MONDAY, May 14, 2007 (HealthDay News) -- A detailed analysis of hundreds of completed breast cancer studies has linked disease development with environmental exposure to more than 200 chemical compounds.
The finding is part of an effort to build a free, online breast cancer database for researchers and the public.
Described as "the most comprehensive of its kind," the database will highlight growing concern about environmental carcinogens such as pollutants, food contaminants, and organic solvents. The scope of the project will also extend to work that explores risk-related lifestyle factors such as diet, levels of physical activity, smoking/drinking habits and body mass.
"This compilation is a great effort, because it summarizes all the evidence and gives us hints of what to look for next," explained researcher Leslie Bernstein, a professor of preventive medicine with the Keck School of Medicine at the University of Southern California in Los Angeles.
The results are outlined in a supplement to the May 14th online issue of Cancer. The database is already accessible at either www.silentspring.org/sciencereview or www.komen.org/environment.
According to the American Cancer Society (ACS), carcinogens are defined as agents that instigate abnormal cell division or harmful changes in the structure of a cell's DNA. They include chemicals, radiation, or infectious agents, among other things.
The ACS also notes that with the exception of skin cancer, breast cancer is the most common cancer among American women. This year, almost 179,000 women in the United States will be diagnosed with the disease, and about 40,000 will die.
The International Agency of Research on Cancer has already classified 90 or so compounds as human carcinogens, according to the ACS. But Bernstein's team said that most of the chemicals to which people are routinely exposed have not undergone any testing for carcinogenic risk. An estimated 80,000 chemicals are registered in the United States for commercial use, according to the researchers.
For more than two years, Bernstein worked alongside colleagues from Harvard University, the Roswell Park Cancer Institute, and the Silent Spring Institute to amass and sort through approximately 900 national and international breast cancer studies focused on carcinogens.
The team honed in on 460 human breast cancer studies, of which more than 150 looked at specific environmental carcinogens among breast cancer patients. Most of those studies were conducted in the 1990s.
The remaining studies involved animal or laboratory research. The researchers pointed out that animal studies are valid references, because all human carcinogens that have so far been tested in animals have also triggered tumors in animal subjects.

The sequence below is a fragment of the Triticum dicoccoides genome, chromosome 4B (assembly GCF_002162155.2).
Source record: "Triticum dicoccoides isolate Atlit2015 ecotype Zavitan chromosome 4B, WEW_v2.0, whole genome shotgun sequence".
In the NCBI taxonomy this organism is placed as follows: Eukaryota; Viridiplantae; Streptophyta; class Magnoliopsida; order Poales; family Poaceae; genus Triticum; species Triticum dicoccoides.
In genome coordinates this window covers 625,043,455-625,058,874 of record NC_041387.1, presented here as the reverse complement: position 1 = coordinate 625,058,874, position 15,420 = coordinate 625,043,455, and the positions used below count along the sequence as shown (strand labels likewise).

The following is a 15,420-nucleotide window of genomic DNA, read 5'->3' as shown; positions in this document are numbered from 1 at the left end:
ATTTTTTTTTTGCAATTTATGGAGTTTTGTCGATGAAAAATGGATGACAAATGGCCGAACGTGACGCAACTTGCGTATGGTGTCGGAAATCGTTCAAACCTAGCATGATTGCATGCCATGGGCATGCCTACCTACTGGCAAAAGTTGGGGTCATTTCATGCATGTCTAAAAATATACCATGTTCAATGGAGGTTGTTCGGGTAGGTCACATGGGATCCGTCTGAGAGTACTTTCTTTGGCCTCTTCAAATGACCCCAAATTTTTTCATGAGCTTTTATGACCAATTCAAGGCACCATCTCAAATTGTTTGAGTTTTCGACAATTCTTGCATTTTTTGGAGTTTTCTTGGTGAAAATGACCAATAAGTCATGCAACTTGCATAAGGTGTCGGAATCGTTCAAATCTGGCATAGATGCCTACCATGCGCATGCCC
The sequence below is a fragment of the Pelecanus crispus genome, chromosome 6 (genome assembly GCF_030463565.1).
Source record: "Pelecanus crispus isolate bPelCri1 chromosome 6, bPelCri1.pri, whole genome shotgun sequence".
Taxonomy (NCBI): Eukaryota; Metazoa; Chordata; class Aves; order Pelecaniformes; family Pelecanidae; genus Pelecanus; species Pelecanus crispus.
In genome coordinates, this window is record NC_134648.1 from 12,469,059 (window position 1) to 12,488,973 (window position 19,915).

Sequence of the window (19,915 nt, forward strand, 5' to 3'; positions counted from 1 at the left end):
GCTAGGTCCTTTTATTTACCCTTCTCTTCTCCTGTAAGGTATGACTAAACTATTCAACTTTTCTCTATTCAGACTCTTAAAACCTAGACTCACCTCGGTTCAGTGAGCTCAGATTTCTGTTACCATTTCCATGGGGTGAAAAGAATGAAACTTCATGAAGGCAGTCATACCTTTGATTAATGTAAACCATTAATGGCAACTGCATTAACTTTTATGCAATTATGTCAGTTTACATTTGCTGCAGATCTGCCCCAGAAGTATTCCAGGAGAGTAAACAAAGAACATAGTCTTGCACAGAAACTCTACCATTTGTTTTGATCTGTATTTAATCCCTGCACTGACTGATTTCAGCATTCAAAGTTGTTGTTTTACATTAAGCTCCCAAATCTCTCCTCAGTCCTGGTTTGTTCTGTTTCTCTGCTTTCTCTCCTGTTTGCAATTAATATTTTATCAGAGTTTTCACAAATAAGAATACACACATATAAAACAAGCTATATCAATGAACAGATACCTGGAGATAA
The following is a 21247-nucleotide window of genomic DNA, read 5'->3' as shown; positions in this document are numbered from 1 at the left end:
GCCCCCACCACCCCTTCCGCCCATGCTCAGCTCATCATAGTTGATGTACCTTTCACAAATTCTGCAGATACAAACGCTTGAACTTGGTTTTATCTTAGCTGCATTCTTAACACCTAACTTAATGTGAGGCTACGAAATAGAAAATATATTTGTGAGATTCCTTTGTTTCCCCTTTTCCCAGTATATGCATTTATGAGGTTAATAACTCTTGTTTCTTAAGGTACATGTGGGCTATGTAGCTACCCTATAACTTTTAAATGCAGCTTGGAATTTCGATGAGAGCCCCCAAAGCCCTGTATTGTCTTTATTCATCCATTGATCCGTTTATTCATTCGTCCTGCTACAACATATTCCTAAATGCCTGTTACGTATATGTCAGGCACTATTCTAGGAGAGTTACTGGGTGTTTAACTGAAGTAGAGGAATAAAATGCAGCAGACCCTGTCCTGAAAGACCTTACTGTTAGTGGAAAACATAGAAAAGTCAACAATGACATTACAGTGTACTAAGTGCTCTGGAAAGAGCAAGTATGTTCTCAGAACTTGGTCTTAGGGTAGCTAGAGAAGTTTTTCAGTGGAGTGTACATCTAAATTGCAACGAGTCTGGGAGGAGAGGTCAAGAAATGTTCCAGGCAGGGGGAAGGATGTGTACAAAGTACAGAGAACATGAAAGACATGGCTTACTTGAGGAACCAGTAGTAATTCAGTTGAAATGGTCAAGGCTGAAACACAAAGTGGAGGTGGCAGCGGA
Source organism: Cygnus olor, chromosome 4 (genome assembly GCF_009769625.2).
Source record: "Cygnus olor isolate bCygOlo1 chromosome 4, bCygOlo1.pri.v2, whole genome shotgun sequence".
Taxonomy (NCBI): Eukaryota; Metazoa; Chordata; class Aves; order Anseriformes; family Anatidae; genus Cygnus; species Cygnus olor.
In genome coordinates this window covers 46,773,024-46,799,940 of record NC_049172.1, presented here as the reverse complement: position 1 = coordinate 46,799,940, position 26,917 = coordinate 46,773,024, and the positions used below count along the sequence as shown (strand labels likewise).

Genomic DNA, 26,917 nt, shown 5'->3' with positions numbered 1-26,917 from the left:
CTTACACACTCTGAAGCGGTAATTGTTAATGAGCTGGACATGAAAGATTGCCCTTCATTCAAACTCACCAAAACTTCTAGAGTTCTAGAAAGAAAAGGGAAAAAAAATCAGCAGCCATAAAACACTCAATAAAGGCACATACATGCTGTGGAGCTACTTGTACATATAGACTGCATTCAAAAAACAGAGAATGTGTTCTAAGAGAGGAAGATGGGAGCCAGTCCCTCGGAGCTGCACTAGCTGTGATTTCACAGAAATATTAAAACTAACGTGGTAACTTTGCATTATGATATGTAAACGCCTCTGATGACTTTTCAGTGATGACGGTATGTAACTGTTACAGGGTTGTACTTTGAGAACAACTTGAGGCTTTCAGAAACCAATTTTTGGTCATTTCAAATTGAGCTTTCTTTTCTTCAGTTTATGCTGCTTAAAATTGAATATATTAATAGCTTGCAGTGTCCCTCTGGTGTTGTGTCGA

In the animal studies alone, evidence surfaced that linked 216 chemicals to the onset of breast tumors. These included 36 industrial chemicals, 6 chlorinated solvents, 18 products of combustion, 10 pesticides, 18 dyes, four type of radiation, 47 pharmaceuticals, and 17 hormones.
Of these compounds, the researchers isolated 73 that can be found in either human food or consumer products.
They noted, for example, the lingering hazards associated with polychlorinated biphenyls (or PCBs), which were typically used in the production of electrical equipment until federally banned in 1979. PCBs continue to pose a risk via contaminated rivers, fish, and pre-existing building construction, the researchers warned.
In addition, the authors categorized 35 compounds as carcinogenic air pollutants, including polycyclic aromatic hydrocarbons (or PAHs), which are byproducts of combustion.
The team also drew attention to another group of 25 organic compounds, including dioxins, which are produced by waste incineration and manufacturing. These carcinogenic chemicals are present in many American workplaces and place more than 5,000 women at an increased risk for breast cancer, the researchers said. These include women working in machine shops, dry cleaners, hairdressers, glass manufacturers, and aircraft maintenance facilities, all of which use harmful organic solvents.
Furthermore, among the identified carcinogens, 29 are produced in large amounts -- upwards of one million pounds or more per year.
The database project did not set strict guidelines as to how to limit exposure to carcinogens. But the authors said they encouraged research and government oversight into the problem. They advised that people do try and limit their exposure to PCB-contaminated fish, gasoline-generated air pollution, chlorinated tap water, non-stick coated cookware, and detergents containing fluorescent whiteners.
Just how carcinogenic, in terms of breast cancer risk, are these and other compounds on the list? The jury is still out on that question, Bernstein said.
"Women are terribly concerned about environmental causes of breast cancer," she said. "But it's really very difficult to study. Often the only way we've been able to look at some of these things is during occupational exposures or accidents -- what we usually call disasters."
"So, this work is a very useful tool for those of us who want to try to understand what we've missed in breast cancer. Now, it's up to us to do something with all this information," Bernstein said.
Janet Gray, a professor of psychology and the director of the program in science, technology and society at Vassar College in Poughkeepsie, N.Y., called the new database "an enormous contribution."
"Its greatest value is just the sheer comprehensive nature of the work, which allows both the public and researchers to have access to huge amounts of information in one place," she said. "I think this effort will really move us forward."
For more on cancer and carcinogens, visit the American Cancer Society.